Each country in the Middle East wants a hegemony over the rest the same as Germany desired in Europe at the onset of WWII. It's why Saddam attacked Kuwait. He thought the West would accept his invasion, but the West decided that such invasions pose far too much of a threat to the power and economic structues of the Middle East, because then Iran, Saudi Arabia, etc, would start gobbling up territories to expand their own influence.

    Obama essentially has continued an ancient, fifty-year old policy of promoting stability in the Middle East that demonstrating any use of a nation of power balance-altering chemical weapons, no matter how many backers or supporters that nation might have among the Western powers, cannot be permitted because it runs the chance that EVERY country in the Middle East will begin using chemical weapons to alter the balance of power. If such escalation occurs, the relations of various political factions in the West will be put in an extremely awkward and dangerous position. That's where the "WWIII" talk is coming from.

    Ordinarily, Russia would agree. If it was anyone else's boy on the line. It just so happens that Syria is in their in camp, so they want everybody in the West to make an exception to the rule of "no chemical weapons" that all nations collectively agreed violated the common interests of all.

    Ordinarily, Republicans would agree as well. But the right-wing media makes it living out of undermining Obama as a leader, and the Republicans find undermining Obama as a leader comes in handy.

    Particularly when continuing wars in the Middle East are extremely unpopular with the American people, as the Republicans are in the awkward position of being unpopular.
    Last edited by Morality Games; 09-10-13 at 04:28 PM.
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  7. #27
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    Re: Will Assad Disarm?

    Quote Originally Posted by Morality Games View Post
    ...Obama essentially has continued an ancient, fifty-year old policy of promoting stability in the Middle East...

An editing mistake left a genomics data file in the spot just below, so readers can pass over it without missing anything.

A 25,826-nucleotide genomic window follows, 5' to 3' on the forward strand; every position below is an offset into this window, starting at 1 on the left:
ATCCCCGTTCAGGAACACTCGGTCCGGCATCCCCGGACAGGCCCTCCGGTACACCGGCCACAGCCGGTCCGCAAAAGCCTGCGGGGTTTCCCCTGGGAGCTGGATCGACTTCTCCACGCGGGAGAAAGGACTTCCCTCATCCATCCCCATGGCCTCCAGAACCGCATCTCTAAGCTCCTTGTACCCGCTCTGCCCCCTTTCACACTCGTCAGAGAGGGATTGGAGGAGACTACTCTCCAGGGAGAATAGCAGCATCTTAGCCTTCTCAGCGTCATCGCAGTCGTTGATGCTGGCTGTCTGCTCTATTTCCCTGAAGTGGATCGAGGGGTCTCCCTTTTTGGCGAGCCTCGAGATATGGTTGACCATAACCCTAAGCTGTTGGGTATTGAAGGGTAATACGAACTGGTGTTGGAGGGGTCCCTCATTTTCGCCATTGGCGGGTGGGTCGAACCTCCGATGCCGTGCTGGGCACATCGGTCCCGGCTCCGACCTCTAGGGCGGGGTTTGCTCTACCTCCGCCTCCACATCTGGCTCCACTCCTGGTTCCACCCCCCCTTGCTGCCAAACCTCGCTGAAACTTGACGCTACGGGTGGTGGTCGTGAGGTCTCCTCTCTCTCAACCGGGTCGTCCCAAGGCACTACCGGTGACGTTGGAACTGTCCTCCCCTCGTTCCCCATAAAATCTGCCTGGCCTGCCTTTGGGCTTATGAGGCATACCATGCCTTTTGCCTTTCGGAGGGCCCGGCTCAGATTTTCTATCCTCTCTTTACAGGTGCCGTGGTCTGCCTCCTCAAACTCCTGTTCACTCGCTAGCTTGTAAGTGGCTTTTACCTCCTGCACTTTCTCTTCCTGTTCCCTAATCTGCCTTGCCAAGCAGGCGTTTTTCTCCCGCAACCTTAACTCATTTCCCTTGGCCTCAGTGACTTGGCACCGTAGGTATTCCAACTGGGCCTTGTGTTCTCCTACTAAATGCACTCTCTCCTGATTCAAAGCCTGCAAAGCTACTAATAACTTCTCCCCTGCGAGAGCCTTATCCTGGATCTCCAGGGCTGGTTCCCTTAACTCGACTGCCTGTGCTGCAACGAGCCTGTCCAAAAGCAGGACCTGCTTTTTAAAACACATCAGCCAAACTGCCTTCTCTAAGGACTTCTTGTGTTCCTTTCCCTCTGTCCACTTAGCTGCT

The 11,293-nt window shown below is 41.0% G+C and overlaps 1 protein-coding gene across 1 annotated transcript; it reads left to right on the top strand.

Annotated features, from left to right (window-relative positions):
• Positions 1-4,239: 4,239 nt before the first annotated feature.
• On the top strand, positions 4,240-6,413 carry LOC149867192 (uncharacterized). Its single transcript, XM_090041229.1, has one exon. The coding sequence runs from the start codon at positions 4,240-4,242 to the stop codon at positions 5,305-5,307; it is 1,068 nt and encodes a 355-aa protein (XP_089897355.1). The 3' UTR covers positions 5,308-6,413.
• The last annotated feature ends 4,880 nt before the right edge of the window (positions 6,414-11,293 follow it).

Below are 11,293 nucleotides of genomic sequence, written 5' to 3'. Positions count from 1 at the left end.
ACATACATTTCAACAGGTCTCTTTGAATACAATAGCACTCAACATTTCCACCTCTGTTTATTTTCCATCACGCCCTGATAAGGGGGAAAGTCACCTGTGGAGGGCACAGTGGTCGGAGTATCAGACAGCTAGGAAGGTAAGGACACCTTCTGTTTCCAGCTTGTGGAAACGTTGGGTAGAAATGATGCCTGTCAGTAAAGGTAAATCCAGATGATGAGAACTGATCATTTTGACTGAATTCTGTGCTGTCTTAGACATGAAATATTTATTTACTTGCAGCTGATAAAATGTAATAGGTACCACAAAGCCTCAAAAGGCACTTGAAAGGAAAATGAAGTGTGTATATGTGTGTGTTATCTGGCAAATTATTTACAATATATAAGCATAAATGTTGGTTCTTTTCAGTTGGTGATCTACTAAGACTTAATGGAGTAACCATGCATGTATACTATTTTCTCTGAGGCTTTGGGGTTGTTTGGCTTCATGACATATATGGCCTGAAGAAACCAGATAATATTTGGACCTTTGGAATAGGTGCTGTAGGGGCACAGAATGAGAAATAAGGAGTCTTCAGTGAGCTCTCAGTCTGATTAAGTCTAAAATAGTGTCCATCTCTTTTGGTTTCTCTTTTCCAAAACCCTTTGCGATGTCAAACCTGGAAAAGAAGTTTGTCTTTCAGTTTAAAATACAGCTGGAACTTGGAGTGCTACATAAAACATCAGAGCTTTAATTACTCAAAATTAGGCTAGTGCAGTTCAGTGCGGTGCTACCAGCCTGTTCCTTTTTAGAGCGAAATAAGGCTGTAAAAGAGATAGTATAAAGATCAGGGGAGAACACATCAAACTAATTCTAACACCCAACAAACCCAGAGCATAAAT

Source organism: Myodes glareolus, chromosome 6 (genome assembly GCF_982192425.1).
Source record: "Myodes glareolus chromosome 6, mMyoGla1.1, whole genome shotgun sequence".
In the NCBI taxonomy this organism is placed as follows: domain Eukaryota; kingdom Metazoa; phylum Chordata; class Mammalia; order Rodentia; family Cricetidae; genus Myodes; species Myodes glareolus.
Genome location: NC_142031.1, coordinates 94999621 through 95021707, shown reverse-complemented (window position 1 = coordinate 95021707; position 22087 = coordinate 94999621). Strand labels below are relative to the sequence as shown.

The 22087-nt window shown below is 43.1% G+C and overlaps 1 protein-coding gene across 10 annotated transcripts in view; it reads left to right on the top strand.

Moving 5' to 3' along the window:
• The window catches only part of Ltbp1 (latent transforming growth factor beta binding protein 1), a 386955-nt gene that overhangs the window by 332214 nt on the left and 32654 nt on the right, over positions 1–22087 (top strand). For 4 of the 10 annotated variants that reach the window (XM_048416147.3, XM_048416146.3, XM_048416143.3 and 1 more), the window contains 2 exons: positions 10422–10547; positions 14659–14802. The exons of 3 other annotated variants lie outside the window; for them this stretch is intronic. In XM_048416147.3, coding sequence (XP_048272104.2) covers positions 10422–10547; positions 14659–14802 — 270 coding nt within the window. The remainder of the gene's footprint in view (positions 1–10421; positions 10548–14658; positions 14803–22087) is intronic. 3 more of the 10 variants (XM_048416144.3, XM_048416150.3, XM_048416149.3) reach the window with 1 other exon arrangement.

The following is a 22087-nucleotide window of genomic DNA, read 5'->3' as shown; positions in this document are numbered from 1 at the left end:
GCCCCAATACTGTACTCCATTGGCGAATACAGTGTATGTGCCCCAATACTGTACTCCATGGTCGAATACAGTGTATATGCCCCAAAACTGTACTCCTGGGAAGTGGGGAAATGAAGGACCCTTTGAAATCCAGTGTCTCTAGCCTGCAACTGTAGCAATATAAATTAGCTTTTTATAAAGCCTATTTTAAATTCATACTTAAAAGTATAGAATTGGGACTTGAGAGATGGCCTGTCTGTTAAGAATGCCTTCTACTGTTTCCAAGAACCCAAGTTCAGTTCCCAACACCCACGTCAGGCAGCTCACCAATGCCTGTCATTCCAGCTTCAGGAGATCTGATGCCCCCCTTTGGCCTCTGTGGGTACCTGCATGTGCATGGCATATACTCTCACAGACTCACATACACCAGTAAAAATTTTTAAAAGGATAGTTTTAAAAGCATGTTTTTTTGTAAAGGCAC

A policy that has done nothing but promote a never ending cycle of violence in exchange for short term gains. "...How do you ask a man to be the last man to die for a mistake?"
    I love the NSA. It's like having a secret fan-base you will never see, but they're there, watching everything you write and it makes me feel all warm and fuzzy inside knowing that I may be some person's only form of unconstitutional entertainment one night.

  8. #28
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    Re: Will Assad Disarm?

    Quote Originally Posted by Surtr View Post
    A policy that has done nothing but promote a never ending cycle of violence in exchange for short term gains. "...How do you ask a man to be the last man to die for a mistake?"
    The policy is "expensive", but it is something the United States as a country (not just as a government, but every aspect of our society) has invested itself in. For that reason, it is Obama's job to oversee and preserve political equilibrium in the Middle East, as it was the job of all his predecessors both Democrat and Republican down to Eisenhower.

    For mostly vile reasons of self-interest, the right-wing has decided it is their job to disrupt, obtrude, and get in the way of that job.
    If you notice something good in yourself, give credit to God, not to yourself, but be certain the evil you commit is always your own and yours to acknowledge.

    St. Benedict

  9. #29
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    Re: Will Assad Disarm?

    Quote Originally Posted by Morality Games View Post
    I don't think it was right for the United States to get up to its eyeballs in the Middle East, but that was before my time and isn't something I exert a great deal of control over.